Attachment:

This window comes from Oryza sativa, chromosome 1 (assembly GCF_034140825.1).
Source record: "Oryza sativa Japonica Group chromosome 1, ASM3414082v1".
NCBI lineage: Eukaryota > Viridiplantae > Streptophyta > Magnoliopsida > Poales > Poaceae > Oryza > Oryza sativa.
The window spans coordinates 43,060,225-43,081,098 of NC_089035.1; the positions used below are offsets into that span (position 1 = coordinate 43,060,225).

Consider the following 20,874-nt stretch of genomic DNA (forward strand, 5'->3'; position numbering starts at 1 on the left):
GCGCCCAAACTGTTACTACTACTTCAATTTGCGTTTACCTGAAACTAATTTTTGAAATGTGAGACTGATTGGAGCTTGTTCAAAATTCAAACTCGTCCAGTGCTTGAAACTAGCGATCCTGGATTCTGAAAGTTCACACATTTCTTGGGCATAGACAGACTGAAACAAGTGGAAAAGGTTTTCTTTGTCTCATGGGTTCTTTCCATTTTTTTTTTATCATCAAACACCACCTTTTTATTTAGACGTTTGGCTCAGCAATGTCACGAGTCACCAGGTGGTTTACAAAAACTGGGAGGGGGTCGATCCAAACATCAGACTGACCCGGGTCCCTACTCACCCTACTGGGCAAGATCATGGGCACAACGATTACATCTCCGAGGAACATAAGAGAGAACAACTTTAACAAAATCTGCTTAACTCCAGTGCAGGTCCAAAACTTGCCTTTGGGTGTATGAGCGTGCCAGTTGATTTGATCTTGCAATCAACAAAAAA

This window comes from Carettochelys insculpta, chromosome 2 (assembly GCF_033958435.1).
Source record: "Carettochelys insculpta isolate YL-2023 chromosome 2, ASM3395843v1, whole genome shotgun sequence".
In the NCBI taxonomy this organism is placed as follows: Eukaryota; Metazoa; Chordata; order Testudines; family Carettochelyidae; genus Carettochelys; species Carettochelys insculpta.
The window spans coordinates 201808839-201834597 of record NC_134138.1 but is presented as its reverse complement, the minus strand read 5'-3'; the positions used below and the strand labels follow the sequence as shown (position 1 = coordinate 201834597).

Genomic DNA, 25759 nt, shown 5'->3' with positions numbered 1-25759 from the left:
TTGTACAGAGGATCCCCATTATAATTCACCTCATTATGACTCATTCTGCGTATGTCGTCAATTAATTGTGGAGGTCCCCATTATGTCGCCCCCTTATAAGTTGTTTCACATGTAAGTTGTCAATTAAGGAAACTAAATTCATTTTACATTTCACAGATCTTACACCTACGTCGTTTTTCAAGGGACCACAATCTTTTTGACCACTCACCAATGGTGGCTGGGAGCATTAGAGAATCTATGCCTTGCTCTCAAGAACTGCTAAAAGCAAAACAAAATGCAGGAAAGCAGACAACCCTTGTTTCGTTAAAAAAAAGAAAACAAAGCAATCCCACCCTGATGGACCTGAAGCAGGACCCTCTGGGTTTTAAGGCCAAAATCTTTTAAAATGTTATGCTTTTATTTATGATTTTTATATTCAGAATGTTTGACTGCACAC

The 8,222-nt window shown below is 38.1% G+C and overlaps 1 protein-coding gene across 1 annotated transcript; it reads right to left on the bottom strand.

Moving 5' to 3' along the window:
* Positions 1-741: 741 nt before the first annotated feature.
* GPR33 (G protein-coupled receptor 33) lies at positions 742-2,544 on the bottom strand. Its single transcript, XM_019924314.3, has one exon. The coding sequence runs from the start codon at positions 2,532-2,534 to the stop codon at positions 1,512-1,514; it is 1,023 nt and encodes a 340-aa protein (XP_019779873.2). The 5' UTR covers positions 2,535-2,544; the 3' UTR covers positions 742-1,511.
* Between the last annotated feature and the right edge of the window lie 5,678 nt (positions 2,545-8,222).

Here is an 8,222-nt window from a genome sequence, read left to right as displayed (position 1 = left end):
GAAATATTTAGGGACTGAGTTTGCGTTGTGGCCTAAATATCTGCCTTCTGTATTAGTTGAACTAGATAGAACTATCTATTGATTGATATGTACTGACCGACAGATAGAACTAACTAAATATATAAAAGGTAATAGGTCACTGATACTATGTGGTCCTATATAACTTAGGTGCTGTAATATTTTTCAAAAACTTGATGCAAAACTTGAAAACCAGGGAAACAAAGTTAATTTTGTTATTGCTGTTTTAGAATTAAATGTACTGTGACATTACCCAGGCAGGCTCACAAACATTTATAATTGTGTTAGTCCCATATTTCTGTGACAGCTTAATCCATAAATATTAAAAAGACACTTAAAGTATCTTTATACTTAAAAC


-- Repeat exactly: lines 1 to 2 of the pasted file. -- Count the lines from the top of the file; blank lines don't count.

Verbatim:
This window comes from Oryza sativa, chromosome 1 (assembly GCF_034140825.1).
Source record: "Oryza sativa Japonica Group chromosome 1, ASM3414082v1".